Cinematic Map-Making
  • Amy Lynn Corbin
Part of the Screening Spaces book series (SCSP)


Watching any film is a travel experience, one that psychically transports viewers into another place. From a sedentary position in the movie theatre or in one’s living room, film invites the spectator to imagine that she is in a different space. Giuliana Bruno describes the way that sensations of travel are built into the medium through its multiple types of motion—moving humans, moving camera, contrasting angles, and points of view that allow the spectator to occupy several different locations:

Film spectatorship is thus a practice of space that is dwelt in, as in the built environment. The itinerary of such a practice is similarly drawn by the visitor to a city or its resident, who goes to the highest point—a hill, a skyscraper, a tower—to project herself onto the cityscape, and who also engages the anatomy of the streets, the city’s underbelly, as she traverses different urban configurations. Such a multiplicity of perspectives, a montage of “traveling” shots with diverse viewpoints and rhythms, also guides the cinema and its way of site-seeing. Changes in the height, size, angle, and scale of the view, as well as the speed of the transport, are embedded in the very language of the filmic shots, editing, and camera movements. Travel culture is written on the techniques of filmic observation.1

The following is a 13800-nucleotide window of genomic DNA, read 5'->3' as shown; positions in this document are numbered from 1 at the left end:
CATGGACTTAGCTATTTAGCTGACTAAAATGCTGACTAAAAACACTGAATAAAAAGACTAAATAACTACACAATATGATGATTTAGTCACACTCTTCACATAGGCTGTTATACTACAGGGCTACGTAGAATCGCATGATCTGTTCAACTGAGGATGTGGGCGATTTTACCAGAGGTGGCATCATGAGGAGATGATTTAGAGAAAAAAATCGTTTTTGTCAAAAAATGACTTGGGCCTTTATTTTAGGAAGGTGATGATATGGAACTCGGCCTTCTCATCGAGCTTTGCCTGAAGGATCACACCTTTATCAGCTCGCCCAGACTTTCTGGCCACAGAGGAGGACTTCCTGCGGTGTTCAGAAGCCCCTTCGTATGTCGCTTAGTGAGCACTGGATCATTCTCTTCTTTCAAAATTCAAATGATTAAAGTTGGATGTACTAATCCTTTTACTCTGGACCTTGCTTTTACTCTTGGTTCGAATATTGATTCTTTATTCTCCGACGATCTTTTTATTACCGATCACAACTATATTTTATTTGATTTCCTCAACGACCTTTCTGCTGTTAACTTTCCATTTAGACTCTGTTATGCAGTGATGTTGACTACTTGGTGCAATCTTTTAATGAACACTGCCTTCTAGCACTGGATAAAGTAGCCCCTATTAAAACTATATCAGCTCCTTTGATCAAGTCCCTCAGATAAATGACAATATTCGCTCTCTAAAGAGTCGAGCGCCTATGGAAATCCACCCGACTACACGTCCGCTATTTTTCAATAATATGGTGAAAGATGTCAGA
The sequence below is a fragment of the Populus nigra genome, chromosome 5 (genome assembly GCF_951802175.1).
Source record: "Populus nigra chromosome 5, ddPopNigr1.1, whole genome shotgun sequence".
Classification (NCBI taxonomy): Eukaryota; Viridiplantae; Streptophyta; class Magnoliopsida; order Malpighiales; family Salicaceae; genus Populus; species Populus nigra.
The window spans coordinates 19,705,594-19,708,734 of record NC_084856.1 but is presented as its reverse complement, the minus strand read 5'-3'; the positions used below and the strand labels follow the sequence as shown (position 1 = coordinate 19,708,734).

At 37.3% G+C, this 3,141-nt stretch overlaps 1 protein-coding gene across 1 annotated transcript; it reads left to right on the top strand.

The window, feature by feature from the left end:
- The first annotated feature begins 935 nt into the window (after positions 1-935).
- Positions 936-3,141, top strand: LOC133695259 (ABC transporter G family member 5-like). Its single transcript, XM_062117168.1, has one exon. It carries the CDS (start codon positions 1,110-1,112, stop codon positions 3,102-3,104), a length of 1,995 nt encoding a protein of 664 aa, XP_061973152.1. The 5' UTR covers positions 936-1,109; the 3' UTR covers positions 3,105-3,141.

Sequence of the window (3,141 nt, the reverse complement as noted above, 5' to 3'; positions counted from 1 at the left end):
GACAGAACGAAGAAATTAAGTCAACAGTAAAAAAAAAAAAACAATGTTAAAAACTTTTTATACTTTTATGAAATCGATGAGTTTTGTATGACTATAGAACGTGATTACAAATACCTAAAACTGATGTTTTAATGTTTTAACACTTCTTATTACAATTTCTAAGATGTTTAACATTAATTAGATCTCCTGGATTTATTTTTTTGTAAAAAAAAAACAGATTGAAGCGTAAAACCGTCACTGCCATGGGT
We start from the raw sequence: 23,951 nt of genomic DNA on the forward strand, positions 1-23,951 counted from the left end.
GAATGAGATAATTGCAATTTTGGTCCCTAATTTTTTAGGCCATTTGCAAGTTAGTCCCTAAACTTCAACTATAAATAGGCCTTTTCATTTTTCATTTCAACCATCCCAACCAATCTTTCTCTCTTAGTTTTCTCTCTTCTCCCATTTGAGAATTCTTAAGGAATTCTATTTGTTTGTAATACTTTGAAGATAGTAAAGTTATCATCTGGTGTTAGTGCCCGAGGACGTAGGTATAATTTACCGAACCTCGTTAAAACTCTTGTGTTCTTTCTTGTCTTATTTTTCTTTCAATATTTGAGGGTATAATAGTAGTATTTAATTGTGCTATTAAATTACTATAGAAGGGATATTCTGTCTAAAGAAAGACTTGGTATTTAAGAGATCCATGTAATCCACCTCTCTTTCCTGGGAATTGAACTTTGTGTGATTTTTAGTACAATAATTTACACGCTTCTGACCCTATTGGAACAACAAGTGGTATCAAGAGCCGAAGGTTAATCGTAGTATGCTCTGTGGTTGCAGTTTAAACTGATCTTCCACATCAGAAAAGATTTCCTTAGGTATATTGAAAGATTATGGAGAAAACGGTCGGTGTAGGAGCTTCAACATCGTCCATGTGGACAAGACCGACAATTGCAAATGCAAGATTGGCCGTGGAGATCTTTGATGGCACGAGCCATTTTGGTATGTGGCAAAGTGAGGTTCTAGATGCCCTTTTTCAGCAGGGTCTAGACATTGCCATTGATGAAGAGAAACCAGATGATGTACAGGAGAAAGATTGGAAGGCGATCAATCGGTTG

Cultural Landscape Movie Theatre Travel Experience White Middle Class Indian Country 
These keywords were added by machine and not by the authors. This process is experimental and the keywords may be updated as the learning algorithm improves.


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